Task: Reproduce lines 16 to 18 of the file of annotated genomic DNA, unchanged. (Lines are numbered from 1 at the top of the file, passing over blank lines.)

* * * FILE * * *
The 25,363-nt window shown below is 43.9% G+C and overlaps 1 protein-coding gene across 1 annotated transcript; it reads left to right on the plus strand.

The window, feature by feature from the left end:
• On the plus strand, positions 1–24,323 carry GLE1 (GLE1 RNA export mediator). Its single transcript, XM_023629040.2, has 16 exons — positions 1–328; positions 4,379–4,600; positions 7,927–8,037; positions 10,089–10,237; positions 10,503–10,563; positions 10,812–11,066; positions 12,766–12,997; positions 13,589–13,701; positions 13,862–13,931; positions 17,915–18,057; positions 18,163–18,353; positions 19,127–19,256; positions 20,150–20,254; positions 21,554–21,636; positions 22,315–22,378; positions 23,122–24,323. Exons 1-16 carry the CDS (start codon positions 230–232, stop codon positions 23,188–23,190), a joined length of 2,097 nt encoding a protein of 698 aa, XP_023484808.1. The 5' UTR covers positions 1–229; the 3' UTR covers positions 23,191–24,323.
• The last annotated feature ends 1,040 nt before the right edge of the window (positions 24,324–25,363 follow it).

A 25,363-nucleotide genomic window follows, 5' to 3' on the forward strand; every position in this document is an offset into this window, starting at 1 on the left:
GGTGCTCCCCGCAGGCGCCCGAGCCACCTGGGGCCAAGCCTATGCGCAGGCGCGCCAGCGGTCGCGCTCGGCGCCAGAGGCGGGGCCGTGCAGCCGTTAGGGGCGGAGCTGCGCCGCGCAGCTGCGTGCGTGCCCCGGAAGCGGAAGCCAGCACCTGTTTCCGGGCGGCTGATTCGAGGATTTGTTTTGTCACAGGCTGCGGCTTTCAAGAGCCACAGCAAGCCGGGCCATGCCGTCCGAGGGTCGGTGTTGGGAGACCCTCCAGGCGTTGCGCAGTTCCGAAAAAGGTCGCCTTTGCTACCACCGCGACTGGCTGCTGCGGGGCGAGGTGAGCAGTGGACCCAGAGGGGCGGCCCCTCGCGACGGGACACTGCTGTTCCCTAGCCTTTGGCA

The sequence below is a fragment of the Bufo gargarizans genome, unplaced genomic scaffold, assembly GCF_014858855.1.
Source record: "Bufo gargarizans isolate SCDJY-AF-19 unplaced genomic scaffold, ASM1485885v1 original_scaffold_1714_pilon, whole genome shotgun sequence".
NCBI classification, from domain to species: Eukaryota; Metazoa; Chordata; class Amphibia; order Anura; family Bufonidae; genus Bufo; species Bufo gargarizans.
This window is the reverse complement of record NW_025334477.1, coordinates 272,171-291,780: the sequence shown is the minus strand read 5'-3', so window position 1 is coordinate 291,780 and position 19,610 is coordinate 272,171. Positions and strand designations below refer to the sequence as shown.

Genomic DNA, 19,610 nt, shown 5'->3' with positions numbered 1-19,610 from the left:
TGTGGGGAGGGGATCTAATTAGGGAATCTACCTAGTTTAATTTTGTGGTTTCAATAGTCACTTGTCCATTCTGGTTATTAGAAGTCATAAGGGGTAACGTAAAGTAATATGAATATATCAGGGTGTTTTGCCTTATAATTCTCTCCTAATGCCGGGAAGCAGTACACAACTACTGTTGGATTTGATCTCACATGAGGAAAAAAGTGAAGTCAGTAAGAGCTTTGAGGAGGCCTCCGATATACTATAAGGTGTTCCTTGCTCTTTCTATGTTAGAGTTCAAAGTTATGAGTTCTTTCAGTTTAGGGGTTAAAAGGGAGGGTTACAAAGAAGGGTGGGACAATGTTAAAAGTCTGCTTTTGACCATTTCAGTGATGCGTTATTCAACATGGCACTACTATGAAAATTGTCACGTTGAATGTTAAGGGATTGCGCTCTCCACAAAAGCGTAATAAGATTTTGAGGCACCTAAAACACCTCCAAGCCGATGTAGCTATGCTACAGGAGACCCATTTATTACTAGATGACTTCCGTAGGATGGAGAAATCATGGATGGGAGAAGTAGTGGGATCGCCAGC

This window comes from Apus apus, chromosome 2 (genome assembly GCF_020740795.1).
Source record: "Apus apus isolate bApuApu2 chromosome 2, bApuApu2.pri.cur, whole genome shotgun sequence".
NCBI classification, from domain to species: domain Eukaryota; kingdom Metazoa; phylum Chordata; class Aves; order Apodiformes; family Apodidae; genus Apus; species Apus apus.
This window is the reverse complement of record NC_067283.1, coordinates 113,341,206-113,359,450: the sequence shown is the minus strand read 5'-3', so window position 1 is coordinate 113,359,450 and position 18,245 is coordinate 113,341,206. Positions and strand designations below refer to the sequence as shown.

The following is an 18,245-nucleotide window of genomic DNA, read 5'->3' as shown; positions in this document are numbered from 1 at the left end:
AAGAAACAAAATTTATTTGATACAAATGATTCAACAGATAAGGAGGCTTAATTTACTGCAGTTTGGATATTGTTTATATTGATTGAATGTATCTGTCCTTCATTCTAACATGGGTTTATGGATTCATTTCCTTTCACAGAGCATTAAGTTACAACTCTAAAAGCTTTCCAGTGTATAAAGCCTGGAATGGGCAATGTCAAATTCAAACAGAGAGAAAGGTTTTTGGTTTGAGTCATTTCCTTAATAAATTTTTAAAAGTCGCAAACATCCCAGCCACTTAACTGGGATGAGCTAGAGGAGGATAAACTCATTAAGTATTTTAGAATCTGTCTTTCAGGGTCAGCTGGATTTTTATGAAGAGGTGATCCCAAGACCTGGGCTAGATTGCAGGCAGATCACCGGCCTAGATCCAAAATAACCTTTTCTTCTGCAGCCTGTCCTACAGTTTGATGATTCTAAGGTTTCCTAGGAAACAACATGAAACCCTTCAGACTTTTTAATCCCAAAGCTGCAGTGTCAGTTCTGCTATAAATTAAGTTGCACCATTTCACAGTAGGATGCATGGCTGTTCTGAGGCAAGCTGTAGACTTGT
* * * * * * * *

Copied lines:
This window is the reverse complement of record NC_067283.1, coordinates 113,341,206-113,359,450: the sequence shown is the minus strand read 5'-3', so window position 1 is coordinate 113,359,450 and position 18,245 is coordinate 113,341,206. Positions and strand designations below refer to the sequence as shown.

The following is an 18,245-nucleotide window of genomic DNA, read 5'->3' as shown; positions in this document are numbered from 1 at the left end:
AAGAAACAAAATTTATTTGATACAAATGATTCAACAGATAAGGAGGCTTAATTTACTGCAGTTTGGATATTGTTTATATTGATTGAATGTATCTGTCCTTCATTCTAACATGGGTTTATGGATTCATTTCCTTTCACAGAGCATTAAGTTACAACTCTAAAAGCTTTCCAGTGTATAAAGCCTGGAATGGGCAATGTCAAATTCAAACAGAGAGAAAGGTTTTTGGTTTGAGTCATTTCCTTAATAAATTTTTAAAAGTCGCAAACATCCCAGCCACTTAACTGGGATGAGCTAGAGGAGGATAAACTCATTAAGTATTTTAGAATCTGTCTTTCAGGGTCAGCTGGATTTTTATGAAGAGGTGATCCCAAGACCTGGGCTAGATTGCAGGCAGATCACCGGCCTAGATCCAAAATAACCTTTTCTTCTGCAGCCTGTCCTACAGTTTGATGATTCTAAGGTTTCCTAGGAAACAACATGAAACCCTTCAGACTTTTTAATCCCAAAGCTGCAGTGTCAGTTCTGCTATAAATTAAGTTGCACCATTTCACAGTAGGATGCATGGCTGTTCTGAGGCAAGCTGTAGACTTGT